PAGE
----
The tobacco lobby had just 30 days to get 20,000 signatures to try and overturn a ban on menthol cigarettes and flavored tobacco products that the San Francisco Board of Supervisors passed unanimously in June. According to the Department of Elections, they have successfully done just that. The flavored tobacco ban is now likely to face an up-or-down vote in a future San Francisco election.
How did they get 20,000 signatures so quickly? By paying signature-gatherers $5 per signature they collected, opponents note. So the San Francisco ban on flavored e-cigarettes, candy-flavored blunts, and other flavored tobacco products that was scheduled to go into effect April 1, 2018 is now looking shaky, and we’ve cigarette conglomerate R.J. Reynolds to thank for that.
According to CBS 5, the repeal effort ”is funded almost entirely by the R.J. Reynolds Tobacco Company.” Under the guise of a campaign called Let’s Be Real San Francisco — which is not even based in San Francisco — the repeal has already collected $600,000, and that’s before the glossy election mailers and TV ads have even start coming.
“The government has definitely surpassed its boundary with this ordinance,” Let’s Be Real San Francisco spokesperson Jaime Rojas told CBS 5. “Adults have freedom of choice to make their decisions, and there’s already enough rules around tobacco products.”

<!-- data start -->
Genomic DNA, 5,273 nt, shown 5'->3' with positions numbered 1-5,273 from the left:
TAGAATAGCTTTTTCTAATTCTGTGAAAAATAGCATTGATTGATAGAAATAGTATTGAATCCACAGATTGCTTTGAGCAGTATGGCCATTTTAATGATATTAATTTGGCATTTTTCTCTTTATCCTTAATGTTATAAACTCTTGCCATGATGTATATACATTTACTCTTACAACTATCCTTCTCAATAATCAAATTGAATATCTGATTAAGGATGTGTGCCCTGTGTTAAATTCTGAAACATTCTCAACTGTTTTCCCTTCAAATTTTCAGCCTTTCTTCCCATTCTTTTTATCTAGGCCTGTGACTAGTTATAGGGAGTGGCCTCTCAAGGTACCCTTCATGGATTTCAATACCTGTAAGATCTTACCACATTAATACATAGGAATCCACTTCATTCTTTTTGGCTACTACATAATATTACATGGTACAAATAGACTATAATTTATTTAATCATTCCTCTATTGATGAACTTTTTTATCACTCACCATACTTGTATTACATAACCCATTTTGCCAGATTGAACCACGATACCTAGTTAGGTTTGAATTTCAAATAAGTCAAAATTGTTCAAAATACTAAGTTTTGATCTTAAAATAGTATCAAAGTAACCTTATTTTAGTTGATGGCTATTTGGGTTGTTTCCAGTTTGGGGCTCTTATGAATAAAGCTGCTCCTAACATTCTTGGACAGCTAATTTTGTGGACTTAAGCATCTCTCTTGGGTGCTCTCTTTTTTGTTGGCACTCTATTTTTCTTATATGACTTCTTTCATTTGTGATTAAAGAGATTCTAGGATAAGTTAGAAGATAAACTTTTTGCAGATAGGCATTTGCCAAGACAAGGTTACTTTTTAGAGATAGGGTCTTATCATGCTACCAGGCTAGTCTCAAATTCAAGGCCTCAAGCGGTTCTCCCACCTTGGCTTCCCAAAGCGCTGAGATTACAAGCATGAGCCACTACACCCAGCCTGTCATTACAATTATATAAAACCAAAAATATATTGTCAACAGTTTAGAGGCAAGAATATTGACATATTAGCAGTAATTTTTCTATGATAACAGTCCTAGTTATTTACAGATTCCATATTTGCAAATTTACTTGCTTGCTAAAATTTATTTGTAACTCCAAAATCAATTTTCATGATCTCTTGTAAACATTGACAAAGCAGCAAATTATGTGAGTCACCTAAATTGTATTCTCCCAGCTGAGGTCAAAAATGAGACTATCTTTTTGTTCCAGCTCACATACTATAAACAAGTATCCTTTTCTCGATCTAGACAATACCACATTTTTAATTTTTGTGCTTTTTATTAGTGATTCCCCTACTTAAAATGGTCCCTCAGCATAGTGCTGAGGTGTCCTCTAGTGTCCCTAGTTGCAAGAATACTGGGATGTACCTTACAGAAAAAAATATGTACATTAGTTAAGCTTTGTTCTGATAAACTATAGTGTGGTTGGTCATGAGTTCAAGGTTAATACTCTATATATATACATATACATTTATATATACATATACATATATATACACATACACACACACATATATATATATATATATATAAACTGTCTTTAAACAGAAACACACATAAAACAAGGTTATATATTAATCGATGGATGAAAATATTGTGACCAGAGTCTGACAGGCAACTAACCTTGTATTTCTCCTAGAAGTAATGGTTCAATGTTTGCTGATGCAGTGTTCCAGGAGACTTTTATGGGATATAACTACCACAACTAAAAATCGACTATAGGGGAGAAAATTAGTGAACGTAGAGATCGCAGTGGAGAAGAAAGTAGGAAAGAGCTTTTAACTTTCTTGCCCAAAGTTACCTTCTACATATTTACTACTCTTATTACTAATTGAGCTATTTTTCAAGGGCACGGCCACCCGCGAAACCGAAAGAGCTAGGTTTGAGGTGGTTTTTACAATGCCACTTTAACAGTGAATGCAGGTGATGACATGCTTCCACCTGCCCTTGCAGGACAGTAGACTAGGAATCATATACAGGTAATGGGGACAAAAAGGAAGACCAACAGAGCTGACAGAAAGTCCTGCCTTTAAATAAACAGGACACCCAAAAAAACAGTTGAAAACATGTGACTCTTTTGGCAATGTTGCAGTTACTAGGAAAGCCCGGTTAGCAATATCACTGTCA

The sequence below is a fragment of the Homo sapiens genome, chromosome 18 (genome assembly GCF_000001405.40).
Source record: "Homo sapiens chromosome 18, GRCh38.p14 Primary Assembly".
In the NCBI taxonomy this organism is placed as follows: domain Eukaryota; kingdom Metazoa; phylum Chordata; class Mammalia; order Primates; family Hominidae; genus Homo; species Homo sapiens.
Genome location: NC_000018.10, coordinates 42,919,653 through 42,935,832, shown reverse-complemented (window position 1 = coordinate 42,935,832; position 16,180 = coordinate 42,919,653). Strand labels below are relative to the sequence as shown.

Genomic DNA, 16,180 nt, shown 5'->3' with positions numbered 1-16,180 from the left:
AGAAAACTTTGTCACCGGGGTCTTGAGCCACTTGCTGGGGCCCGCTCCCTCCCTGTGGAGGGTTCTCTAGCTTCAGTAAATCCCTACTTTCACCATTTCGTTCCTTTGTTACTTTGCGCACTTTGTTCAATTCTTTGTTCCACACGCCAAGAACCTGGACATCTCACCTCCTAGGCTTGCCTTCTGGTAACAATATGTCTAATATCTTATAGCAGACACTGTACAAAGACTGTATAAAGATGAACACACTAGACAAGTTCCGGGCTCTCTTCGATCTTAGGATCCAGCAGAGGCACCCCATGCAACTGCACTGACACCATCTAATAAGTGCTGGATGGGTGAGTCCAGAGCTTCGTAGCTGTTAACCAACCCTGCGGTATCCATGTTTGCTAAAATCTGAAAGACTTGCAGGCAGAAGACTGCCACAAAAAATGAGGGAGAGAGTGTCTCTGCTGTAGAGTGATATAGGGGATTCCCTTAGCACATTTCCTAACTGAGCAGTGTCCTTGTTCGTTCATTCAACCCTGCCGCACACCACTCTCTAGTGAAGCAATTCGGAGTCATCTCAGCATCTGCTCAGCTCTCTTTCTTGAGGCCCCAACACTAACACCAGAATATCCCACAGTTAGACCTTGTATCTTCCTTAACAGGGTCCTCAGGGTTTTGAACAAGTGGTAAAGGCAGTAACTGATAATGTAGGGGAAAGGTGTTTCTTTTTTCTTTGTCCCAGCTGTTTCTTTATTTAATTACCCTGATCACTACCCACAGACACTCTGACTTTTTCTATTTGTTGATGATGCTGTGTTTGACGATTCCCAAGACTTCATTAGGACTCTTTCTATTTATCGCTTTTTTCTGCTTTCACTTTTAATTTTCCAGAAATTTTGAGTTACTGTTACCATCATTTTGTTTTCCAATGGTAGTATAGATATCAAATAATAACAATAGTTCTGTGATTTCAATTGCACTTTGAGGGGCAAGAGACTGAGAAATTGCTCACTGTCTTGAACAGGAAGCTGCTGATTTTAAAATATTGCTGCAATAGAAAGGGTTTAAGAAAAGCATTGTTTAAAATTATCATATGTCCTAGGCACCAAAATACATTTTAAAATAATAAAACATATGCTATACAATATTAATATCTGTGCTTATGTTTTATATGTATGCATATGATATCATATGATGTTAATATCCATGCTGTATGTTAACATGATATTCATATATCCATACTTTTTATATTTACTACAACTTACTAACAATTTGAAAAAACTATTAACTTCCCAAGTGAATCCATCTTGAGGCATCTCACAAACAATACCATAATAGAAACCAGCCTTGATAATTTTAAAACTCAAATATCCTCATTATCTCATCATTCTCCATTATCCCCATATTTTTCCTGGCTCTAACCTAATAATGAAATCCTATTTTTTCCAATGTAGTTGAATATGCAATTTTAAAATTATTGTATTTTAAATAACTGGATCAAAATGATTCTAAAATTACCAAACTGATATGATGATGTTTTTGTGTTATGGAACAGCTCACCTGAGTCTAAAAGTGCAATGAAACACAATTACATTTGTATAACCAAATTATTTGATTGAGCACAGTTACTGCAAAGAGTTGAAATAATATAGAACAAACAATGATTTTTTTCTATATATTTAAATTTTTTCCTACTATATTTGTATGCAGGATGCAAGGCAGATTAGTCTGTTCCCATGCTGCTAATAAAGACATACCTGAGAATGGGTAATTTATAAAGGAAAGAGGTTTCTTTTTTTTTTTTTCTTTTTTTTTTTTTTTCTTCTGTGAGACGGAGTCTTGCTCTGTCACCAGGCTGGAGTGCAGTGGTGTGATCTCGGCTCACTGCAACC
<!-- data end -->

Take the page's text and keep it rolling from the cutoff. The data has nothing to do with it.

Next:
This Let’s Be Real San Francisco spokesperson is based in Los Angeles.
Repeal of the flavored tobacco ban might even not make the ballot. The Board of Supervisors will now have to reconsider the ban. They are extremely unlikely to change their minds, considering they passed the menthol ban unanimously, with the ban’s author Sup. Malia Cohen insisting that “Flavored tobacco is disproportionately marketed to children and young adults, African Americans and LGBTQ people.” Contra Costa County also passed a flavored tobacco ban shortly after San Francisco did, and Oakland is also considering doing the same.
So let’s say the San Francisco supervisors hold their ground and refuse to vote the ban down. The ban would then go on a future San Francisco ballot, either at the June 2018 primary or for a special election. If it goes on the June primary, it faces the same voter dynamic of the 2016 soda tax that voters passed overwhelmingly despite massive corporate spending to defeat it.
But in a low-turnout special election, the big corporations with gigantic advertising budgets will likely have an advantage, and their repeal has a better chance to (puff and) pass.